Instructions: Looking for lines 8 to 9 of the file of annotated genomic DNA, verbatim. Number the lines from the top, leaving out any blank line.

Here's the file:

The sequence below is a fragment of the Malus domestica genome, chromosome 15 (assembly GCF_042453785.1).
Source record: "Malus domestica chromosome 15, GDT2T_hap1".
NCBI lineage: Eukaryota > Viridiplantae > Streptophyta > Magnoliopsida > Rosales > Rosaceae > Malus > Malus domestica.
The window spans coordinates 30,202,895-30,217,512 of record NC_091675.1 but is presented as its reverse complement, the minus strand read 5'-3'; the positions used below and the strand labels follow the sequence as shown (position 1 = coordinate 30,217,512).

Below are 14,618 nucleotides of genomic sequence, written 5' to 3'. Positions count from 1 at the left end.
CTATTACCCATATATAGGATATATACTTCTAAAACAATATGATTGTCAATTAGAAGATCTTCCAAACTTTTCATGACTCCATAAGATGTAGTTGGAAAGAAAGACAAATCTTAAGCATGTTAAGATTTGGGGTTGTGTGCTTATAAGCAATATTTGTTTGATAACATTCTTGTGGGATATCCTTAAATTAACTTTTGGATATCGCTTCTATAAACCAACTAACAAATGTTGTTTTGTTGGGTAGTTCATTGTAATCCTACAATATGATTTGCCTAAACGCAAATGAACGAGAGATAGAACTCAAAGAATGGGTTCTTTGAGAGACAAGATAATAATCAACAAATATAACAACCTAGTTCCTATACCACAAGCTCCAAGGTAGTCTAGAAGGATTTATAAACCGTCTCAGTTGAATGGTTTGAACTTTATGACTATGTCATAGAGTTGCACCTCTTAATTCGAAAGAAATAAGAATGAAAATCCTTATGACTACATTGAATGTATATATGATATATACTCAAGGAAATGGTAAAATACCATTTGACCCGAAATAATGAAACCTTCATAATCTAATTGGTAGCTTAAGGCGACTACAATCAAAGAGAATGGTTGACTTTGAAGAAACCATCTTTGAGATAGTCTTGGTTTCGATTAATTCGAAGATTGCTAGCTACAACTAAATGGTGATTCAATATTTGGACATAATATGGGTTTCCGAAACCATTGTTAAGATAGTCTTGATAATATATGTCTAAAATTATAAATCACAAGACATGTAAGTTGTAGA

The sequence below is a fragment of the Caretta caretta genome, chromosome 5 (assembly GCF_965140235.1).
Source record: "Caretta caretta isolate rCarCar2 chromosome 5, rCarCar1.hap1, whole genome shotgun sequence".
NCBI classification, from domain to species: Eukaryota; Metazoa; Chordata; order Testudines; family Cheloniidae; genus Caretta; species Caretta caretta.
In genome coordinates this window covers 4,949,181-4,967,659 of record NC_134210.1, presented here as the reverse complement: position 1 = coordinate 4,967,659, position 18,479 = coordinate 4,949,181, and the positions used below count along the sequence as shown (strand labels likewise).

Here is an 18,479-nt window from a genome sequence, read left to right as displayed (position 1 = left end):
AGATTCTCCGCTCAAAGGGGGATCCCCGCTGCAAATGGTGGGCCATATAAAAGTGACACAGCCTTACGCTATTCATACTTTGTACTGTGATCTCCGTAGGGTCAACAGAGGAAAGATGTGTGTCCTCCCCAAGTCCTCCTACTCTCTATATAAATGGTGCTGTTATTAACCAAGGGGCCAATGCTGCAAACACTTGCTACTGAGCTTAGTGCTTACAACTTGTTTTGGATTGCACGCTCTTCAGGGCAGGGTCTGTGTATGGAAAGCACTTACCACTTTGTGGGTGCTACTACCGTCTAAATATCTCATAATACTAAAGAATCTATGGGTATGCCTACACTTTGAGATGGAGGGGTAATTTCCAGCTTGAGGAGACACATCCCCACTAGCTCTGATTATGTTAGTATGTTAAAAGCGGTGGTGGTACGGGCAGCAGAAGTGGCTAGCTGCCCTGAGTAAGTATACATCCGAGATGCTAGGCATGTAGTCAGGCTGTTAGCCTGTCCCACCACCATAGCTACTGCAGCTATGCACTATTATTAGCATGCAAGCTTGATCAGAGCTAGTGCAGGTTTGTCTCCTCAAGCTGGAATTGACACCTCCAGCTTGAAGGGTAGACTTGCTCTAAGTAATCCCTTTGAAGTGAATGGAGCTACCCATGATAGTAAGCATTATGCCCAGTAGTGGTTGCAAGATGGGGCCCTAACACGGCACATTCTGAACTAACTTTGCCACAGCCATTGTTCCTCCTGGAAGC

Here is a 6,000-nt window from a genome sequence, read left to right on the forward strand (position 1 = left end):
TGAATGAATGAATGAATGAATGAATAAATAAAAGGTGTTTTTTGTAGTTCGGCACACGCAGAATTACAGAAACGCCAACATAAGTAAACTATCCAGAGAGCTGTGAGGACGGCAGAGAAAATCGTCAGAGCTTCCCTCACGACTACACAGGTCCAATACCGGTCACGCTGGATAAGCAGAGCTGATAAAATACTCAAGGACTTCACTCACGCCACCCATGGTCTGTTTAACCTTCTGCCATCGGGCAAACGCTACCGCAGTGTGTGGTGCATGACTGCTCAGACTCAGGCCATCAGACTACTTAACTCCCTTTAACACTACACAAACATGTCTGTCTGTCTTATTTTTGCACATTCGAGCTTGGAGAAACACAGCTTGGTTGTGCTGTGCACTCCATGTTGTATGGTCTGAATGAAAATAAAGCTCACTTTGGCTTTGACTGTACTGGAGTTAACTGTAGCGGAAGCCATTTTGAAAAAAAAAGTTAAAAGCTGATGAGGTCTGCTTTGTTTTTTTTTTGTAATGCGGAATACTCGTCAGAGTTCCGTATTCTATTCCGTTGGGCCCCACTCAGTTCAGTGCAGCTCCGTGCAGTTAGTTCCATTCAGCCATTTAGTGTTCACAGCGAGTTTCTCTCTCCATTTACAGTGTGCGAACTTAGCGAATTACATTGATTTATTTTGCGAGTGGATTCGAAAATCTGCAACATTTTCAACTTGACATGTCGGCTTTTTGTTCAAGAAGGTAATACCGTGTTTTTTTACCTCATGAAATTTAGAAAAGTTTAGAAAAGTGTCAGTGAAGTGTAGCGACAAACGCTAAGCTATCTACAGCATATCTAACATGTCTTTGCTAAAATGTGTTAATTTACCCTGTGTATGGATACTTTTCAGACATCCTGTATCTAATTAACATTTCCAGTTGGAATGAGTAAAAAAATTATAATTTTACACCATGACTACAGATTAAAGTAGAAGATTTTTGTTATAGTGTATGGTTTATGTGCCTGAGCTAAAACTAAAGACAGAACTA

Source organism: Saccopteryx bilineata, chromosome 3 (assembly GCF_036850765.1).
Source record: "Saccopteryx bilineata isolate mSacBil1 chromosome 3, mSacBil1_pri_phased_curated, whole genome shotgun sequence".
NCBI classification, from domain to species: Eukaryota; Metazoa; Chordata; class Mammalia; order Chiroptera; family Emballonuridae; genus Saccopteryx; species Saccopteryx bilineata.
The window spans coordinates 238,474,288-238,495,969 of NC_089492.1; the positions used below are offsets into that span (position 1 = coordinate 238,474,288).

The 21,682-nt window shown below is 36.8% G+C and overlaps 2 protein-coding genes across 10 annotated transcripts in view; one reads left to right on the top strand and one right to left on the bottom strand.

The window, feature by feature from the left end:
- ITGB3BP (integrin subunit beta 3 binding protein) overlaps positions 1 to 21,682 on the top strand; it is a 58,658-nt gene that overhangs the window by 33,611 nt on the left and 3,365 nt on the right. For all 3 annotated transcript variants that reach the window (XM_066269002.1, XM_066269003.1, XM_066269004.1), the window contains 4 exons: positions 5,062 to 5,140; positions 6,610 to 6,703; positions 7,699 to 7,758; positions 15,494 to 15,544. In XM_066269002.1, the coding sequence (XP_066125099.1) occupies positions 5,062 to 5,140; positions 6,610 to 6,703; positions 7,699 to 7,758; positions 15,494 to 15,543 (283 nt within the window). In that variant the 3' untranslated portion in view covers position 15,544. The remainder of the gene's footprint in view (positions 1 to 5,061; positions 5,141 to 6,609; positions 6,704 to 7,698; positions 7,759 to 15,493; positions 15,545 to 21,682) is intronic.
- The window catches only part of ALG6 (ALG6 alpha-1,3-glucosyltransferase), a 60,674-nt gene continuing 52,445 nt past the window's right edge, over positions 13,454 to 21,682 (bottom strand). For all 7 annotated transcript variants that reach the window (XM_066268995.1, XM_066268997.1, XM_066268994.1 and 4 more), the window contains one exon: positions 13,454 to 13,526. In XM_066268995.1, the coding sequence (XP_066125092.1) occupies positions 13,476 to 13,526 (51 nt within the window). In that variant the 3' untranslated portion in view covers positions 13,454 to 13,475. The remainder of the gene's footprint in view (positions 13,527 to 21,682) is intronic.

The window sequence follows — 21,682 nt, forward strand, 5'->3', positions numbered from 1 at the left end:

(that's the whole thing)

Source record: "Caretta caretta isolate rCarCar2 chromosome 5, rCarCar1.hap1, whole genome shotgun sequence".
NCBI classification, from domain to species: Eukaryota; Metazoa; Chordata; order Testudines; family Cheloniidae; genus Caretta; species Caretta caretta.